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mount_tmpfs(8) [netbsd man page]

MOUNT_TMPFS(8)						    BSD System Manager's Manual 					    MOUNT_TMPFS(8)

mount_tmpfs -- mount an efficient memory file system SYNOPSIS
mount_tmpfs [-g group] [-m mode] [-n nodes] [-o options] [-s size] [-u user] tmpfs mount_point DESCRIPTION
The mount_tmpfs command attaches an instance of the efficient memory file system to the global file system namespace. The tmpfs parameter only exists for compatibility with the other mount commands and is ignored. The directory specified by mount_point is converted to an abso- lute path before use and its attributes (owner, group and mode) are inherited unless explicitly overriden by the options described below. The following options are supported: -g group Specifies the group name or GID of the root inode of the file system. Defaults to the mount point's GID. -m mode Specifies the mode (in octal notation) of the root inode of the file system. Defaults to the mount point's mode. -n nodes Specifies the maximum number of nodes available to the file system. If not specified, the file system chooses a reasonable maxi- mum given its size at mount time, which can be limited with -s. -o options Options are specified with a -o flag followed by a comma-separated string of options. See the mount(8) man page for possible options and their meanings. -s size Specifies the total file system size in bytes. If zero is given (the default), the available amount of memory (including main memory and swap space) will be used. Note that four megabytes are always reserved for the system and cannot be assigned to the file system. -u user Specifies the user name or UID of the root inode of the file system. Defaults to the mount point's UID. Every option that accepts a numerical value as its argument can take a trailing 'b' to indicate bytes (the default), a trailing 'k' to indi- cate kilobytes, a trailing 'M' to indicate megabytes or a trailing 'G' to indicate gigabytes. Note that both lowercase and uppercase forms of these letters are allowed. EXAMPLES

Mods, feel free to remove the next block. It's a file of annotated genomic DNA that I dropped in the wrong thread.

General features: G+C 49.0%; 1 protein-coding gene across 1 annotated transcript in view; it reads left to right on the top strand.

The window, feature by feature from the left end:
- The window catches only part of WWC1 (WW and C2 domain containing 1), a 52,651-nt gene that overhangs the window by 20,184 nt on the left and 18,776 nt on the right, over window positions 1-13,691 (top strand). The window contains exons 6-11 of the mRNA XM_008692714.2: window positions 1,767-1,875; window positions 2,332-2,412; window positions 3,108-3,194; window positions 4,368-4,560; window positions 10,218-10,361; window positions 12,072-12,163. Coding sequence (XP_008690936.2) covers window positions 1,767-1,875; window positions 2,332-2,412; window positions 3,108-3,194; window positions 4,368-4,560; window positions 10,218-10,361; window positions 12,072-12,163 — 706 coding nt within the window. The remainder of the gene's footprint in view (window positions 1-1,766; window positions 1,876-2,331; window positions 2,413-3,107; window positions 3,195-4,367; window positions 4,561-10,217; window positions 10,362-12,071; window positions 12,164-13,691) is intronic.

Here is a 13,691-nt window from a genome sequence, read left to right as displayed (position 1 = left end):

The following command mounts a tmpfs instance over the /tmp directory, inheriting its owner, group and mode settings: mount -t tmpfs tmpfs /tmp The following command mounts a tmpfs instance over the /mnt directory, setting a 20 megabytes limit in space, owned by the 'joe' user and belonging to the 'users' group, with a restricted 0700 mode: mount -t tmpfs -o -s20M -o -ujoe -o -gusers -o -m0700 tmpfs /mnt See /usr/share/examples/fstab/fstab.ramdisk for some examples on how to add tmpfs entries to /etc/fstab. SEE ALSO
fstab(5), mount(8) HISTORY
The mount_tmpfs utility first appeared in NetBSD 4.0. BUGS
File system meta-data is not pageable. If there is not enough main memory to hold this information, the system may become unstable or very unresponsive because it will not be able to allocate required memory. A malicious user could trigger this condition if he could create lots of files inside a size-unbounded tmpfs file system. Limiting the number of nodes per file system (-n) will prevent this; the default value for this setting is also often adjusted to an adequate value to resolve this. BSD